In addressing the question of understanding or intelligibility, I hope to show here a different mode for the development of many of the ideas concerning representation and communication of mechanistic explanations currently of interest. Ideas bearing on understanding actually arose early in the mechanisms literature. MDC write: “Descriptions of mechanisms render the end stage intelligible by showing how it is produced by bottom out entities and activities” (Machamer et al. 2000, 21). For MDC, what they call “bottom out” activities and entities are those which are regarded as unproblematic by a scientific field at a particular time. They say that in molecular biology bottom-out activities are generally those of macromolecules, smaller molecules, and ions. These activities are usually geometrico-mechanical, electro-chemical, energetic, or electro-magnetic (Machamer et al. 2000, 14). Scientists in the field see no need to explain these activities further, although of course they may be targets of explanations in other fields. We will see that the bottom-out entities and activities of supernovae vary widely.
These two claims are not surprising given the view popular within the mechanisms literature that mechanistic explanation is a much-needed alternative to laws-explanation, but a final claim is more striking in that context. For MDC, understanding is not an ontic matter, in the sense of Salmon (1998). They write:
We should not be tempted to follow Hume and later logical empiricists into thinking that the intelligibility of activities (or mechanisms) is reducible to their regularity. Descriptions of mechanisms render the end stage intelligible by showing how it is produced by bottom out entities and activities. To explain is not merely to redescribe one regularity as a series of several. (Machamer et al. 2000, 21–22)
They seem open to an account of understanding that is independent, then, of the influential insistence of Salmon on the need for ontic explanations, to capture causal explanation. Notice that the intelligibility they are concerned with seems to be of both the mechanism itself and thereby also of the phenomenon explained.
The understanding provided by a mechanistic explanation may be correct or incorrect. Either way, the explanation renders a phenomenon intelligible. Mechanism descriptions show how possibly, how plausibly, or how actually things work. Intelligibility arises not from an explanation’s correctness, but rather from an elucidative relation between the explanans (the set-up conditions and intermediate entities and activities) and the explanandum (the termination condition or the phenomenon to be explained). (Machamer et al. 2000, 21)5
I lack space to examine even major figures in the mechanisms literature such as Bechtel (2007) and Glennan (2017) in depth, but I hope that it is at least plausible that MDC’s group of concerns extends more widely within that literature. For example, Bechtel, falling firmly on the side of epistemic explanations, is not likely to disagree. Nevertheless, after this fascinating beginning, major mechanists say little more about intelligibility directly.
MDC do not themselves return to the idea to give an account of how such bottom out activities and entities yield intelligibility. But since they cite Anscombe (1975) as the source of ideas concerning activities and causality, it is not unreasonable to suppose that they believe that the Anscombian “thick causal terms” that MDC call activities—such as binding, bonding, and folding—are intuitively more intelligible to us than the “thin” and relatively uninformative concept of causality itself (Bogen 2008). So a reasonable interpretation of what they mean is that the understanding of activity-terms and entity-terms gives scientists a grasp of what is happening, in a way in which using very abstract concepts such as causality—or laws—does not.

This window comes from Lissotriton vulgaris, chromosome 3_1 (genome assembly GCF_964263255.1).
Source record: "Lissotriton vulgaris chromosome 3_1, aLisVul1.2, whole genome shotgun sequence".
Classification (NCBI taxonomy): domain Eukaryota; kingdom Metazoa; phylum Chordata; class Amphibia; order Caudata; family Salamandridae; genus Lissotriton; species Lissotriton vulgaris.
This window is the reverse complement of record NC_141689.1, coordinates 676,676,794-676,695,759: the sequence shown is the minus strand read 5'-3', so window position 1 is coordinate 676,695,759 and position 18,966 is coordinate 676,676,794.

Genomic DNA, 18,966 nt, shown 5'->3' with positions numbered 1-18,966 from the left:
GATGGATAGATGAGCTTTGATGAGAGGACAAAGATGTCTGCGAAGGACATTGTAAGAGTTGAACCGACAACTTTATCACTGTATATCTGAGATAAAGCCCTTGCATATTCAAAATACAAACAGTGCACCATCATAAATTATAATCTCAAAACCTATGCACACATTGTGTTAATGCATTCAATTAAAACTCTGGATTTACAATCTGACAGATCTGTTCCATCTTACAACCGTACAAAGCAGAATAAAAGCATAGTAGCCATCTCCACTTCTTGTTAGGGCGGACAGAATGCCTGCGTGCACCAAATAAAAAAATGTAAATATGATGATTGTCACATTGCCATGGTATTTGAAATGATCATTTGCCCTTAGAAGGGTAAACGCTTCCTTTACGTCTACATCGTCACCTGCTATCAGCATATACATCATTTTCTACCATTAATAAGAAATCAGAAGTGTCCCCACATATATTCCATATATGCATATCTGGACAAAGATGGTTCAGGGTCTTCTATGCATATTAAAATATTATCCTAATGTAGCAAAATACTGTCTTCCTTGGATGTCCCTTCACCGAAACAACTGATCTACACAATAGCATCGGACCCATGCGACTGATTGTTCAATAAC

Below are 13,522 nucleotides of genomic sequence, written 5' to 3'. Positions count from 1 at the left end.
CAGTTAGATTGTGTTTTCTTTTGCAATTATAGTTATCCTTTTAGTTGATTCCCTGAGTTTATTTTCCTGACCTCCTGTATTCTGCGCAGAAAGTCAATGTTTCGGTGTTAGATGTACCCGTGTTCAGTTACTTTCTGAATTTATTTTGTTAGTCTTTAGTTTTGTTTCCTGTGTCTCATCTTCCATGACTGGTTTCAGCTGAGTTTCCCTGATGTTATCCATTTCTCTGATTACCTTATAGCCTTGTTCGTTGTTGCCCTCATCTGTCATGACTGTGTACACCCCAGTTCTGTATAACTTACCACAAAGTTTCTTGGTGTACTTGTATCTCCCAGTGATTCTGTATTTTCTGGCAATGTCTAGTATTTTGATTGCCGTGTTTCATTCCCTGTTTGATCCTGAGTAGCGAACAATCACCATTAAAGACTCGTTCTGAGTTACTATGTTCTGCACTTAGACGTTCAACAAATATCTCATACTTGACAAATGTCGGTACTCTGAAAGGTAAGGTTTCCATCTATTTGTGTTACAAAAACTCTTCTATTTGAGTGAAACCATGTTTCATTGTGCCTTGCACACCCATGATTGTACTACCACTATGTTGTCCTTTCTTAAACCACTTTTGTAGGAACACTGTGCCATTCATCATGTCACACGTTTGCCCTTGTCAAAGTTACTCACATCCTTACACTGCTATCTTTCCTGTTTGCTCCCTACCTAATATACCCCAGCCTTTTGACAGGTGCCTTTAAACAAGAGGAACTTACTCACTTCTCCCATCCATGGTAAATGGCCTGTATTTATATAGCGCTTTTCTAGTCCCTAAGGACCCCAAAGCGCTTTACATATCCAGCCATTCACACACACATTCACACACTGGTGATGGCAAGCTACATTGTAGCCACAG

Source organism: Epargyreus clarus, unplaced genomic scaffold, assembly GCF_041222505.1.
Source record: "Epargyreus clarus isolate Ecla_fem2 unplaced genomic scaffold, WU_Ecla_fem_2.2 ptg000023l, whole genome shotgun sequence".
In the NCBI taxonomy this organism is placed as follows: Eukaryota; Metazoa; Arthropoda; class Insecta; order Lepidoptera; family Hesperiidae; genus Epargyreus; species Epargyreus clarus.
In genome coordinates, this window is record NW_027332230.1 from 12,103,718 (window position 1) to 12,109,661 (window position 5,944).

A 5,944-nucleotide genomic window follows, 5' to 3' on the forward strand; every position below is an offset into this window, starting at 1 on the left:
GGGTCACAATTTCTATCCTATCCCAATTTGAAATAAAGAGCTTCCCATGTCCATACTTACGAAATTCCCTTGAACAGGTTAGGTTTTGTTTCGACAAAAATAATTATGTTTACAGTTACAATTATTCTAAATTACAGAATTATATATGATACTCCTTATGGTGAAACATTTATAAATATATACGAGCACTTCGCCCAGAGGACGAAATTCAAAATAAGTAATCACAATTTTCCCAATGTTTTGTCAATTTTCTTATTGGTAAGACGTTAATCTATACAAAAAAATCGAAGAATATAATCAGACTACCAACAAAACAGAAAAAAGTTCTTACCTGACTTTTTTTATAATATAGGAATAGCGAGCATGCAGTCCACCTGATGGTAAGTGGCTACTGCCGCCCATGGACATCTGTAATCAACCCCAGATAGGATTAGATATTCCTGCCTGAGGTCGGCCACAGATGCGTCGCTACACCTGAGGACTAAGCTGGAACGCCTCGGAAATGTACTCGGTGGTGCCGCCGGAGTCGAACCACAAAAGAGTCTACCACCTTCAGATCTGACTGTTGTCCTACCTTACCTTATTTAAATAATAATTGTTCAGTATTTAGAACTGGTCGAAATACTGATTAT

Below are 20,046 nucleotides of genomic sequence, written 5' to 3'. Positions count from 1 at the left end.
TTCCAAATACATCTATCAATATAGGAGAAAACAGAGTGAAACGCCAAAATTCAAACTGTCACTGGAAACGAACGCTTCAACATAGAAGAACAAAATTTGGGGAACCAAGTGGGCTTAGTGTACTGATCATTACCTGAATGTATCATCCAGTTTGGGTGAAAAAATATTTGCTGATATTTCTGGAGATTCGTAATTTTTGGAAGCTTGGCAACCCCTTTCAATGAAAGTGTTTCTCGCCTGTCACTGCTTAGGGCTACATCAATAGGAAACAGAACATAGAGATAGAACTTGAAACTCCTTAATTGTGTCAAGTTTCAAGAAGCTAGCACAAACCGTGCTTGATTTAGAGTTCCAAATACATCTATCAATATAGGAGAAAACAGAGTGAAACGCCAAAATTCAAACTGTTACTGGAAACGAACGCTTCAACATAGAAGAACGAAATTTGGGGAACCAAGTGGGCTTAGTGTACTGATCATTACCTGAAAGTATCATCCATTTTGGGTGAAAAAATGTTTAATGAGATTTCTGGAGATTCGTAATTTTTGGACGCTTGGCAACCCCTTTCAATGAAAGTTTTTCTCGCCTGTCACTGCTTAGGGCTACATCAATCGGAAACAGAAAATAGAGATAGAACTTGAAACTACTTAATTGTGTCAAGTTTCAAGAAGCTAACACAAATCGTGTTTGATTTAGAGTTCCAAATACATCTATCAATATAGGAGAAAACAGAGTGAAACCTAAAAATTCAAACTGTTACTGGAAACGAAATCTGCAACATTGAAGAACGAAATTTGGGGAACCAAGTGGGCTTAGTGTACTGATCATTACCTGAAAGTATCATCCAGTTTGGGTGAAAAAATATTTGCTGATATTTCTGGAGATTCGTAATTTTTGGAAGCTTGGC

On this view, for example, we manage to explain a phenomenon such as protein synthesis in terms of the chemical binding and bonding already known to the field, thus yielding a grasp of what MDC call the productive continuity of the whole mechanism. However, there are questions to ask about how and why the complete explanation yields understanding. In extensive work on mechanism discovery, Bechtel, Craver, and Darden have all produced work that has implications for this issue, but do not synthesize it to address intelligibility directly (Bechtel and Richardson 2010; Bechtel and Abrahamsen 2010; Craver 2007; Darden 2002, 2006). I contribute to that broader project, but using the contextual theory of scientific understanding.
In Sect. 3, I will show, first, that what counts as bottom-out entities and activities for supernovae are varied, secondly, that what counts as productive continuity or gaps in a mechanistic explanation in astrophysics can be varied, but we can identify some recognisable ones, and, nevertheless, mechanistic explanations (alongside many other things) are needed to give an intelligible explanation of supernovae.
2.2 Understanding Theories
Before that, I need to examine the contextual theory of scientific understanding, which arose in a different literature, within a movement rejecting the idea that explanation can be fully characterised as a two-place relationship between an explanation and the world (see de Regt et al. 2009). De Regt and Dieks (2005) primarily draw cases from physics, and, in that context, one reason the question of understanding arose is because of the apparent unintelligibility of theories such as quantum mechanics, which seem to require a counterintuitive and mind-boggling effort to grasp.